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A Chicago man who was pardoned after spending more than seven years in prison for an armed robbery he didn’t commit has reached a $7.5 million settlement with a northern Indiana city and former police officers. Keith Cooper’s attorney said Wednesday that it's the largest wrongful conviction settlement in Indiana history. An Elkhart city spokeswoman says the city hopes it “brings to a conclusion the obvious injustice that has been rendered to Mr. Cooper.” Cooper was pardoned in February 2017 by Gov. Eric Holcomb, who said he believed Cooper had been wrongly convicted in a 1996 armed robbery in Elkhart during which a teenager was shot. A judge later expunged Cooper's conviction.

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North Carolina’s intermediate appeals court have ordered new trials for two men convicted separately of first-degree murder. One Court of Appeals panel ruled Tuesday that Tevin Demetrius Vann was entitled to a new trial involving the 2016 death of Ashley McLean in Wilmington. The court says the trial judge erred when he declined to provide deliberating jurors the chance to review trial testimony, particularly of the defendant. Another panel ordered a new trial for Travis Davenport. He was convicted in the 2016 death of Mike Griffin in Martin County. At issue was admitted evidence about Davenport’s prior incarceration, gang involvement and tattoos.

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Authorities are searching for an “extremely dangerous” murder suspect who escaped from an Alabama jail and the official they now believe may have helped him to escape. Thirty-eight-year-old inmate Casey Cole White was scheduled for trial next month on a capital murder charge. Vicky White, the assistant director of corrections at the Lauderdale County jail, told co-workers she was taking the inmate to the courthouse for a mental health evaluation. But authorities later determined that no such evaluation was scheduled. The Lauderdale County Sheriff Rick Singleton said Monday that they had issued an arrest warrant for Vicky White on charges of permitting or allowing an escape. 

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A federal jury in Alaska has convicted a prison Nazi gang leader who goes by the name of Filthy Fuhrer and four others in the grisly death of a member they claimed stole from them. Michael Staton was killed near Wasilla in 2017 after members of the 1488 gang removed his gang tattoo from his rib cage with a hot knife after he was beaten and tortured. He was then taken into the woods where he was shot in the head and his body burned. Fuhrer and the others were convicted of racketeering, murder, kidnapping and assault charges. Sentencing is scheduled for October.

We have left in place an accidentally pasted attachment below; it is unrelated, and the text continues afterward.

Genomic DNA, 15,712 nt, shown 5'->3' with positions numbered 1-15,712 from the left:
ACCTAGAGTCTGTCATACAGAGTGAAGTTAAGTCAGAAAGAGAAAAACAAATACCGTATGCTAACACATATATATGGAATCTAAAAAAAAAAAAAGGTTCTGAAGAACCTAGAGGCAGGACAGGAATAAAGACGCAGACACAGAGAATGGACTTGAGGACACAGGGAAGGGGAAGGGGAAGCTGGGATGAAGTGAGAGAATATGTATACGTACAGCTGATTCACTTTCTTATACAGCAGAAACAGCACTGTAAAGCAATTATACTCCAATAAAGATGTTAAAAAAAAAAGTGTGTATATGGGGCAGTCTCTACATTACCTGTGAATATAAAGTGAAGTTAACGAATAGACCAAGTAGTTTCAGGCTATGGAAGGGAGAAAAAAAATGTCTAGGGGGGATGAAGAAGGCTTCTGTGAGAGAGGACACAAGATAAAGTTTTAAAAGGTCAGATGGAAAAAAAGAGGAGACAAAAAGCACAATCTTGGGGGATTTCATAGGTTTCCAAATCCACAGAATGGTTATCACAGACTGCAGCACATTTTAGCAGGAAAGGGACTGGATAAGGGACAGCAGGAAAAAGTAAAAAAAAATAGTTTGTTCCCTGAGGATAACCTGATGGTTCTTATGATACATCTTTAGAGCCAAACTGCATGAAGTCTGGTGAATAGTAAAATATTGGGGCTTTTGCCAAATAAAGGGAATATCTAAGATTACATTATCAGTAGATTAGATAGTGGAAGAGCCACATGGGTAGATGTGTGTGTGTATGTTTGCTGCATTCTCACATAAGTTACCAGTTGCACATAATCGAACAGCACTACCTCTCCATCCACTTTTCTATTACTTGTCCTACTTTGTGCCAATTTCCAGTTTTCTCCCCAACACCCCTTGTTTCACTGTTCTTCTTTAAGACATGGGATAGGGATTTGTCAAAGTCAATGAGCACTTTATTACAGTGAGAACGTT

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Legislation is heading to Democratic Gov. Ned Lamont’s desk that attempts to make it more challenging to steal and sell catalytic converters in Connecticut. In general, the bill that unanimously cleared the House of Representatives on Monday prohibits motor vehicle recyclers from accepting a catalytic converter unless it’s attached to a vehicle. They’re also prevented from selling or transferring the converter unless a stock number is added it and they’re required to create a written record of the converters they sell or transfer. Lawmakers say they're hearing reports in their districts about stolen converters. They contain precious metals.

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A former Weather Underground radical who served more than two decades behind bars for her role in a fatal 1981 armored truck robbery has died at age 78. Kathy Boudin died of cancer Sunday surrounded by family. She had lived in New York City since her release from prison in 2003. Boudin had expressed remorse for the infamous Brink's robbery, in which a guard and two police officers were killed north of New York City. Boudin kept a low profile after her release and continued to work on behalf of inmates and former inmates. Her death was confirmed by Chesa Boudin, her son and San Francisco's district attorney.

Authorities say three men have been arrested for allegedly stealing more than 10,000 gallons of fuel from Las Vegas gas stations. According to court records, Raidel Amador Blanco, Luis Gomez Medero and Javier Ramos Gomez each are facing charges of theft and conspiracy. Las Vegas Metro Police say the three men allegedly altered their trucks and the sensors at a gas pump to steal about 9,900 gallons of diesel fuel from a Chevron station on April 7. An employee called police to report that the station was short about 1,500 gallons of fuel in the past 24 hours and also found security footage that showed two trucks parked at the pump for hours. Authorities say the losses totaled more than $8,000.

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Two men have pleaded guilty for their roles in an organized retail theft ring that stole about $1 million from stores across California. Authorities said Friday that the group stole high-end jewelry from multiple JCPenney and Sam’s Clubs stores in nine counties. The thieves broke in at night, unlike the prominent smash-and-grab robberies in California and elsewhere last year. The prosecutions come as critics including state lawmakers say the state should do more to combat retail theft. But a state Assembly committee this week defeated a bill supported by retailers that would have toughened a 2014 ballot measure that lowered penalties for thefts, among other crimes.

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A Michigan police officer who shot Patrick Lyoya in the back of the head had no complaints of excessive force against him, according to his personnel file. The file contains much praise for traffic stops that turned up drugs, guns and people wanted for crimes. Christopher Schurr's file was released to The Associated Press by the Grand Rapids police department. It’s possible that complaints against Schurr are no longer in his file. The police union's contract allows expungement of certain records if conditions are met. Schurr is being investigated for killing Lyoya, a Black man, on April 4 after a traffic stop and intense physical struggle.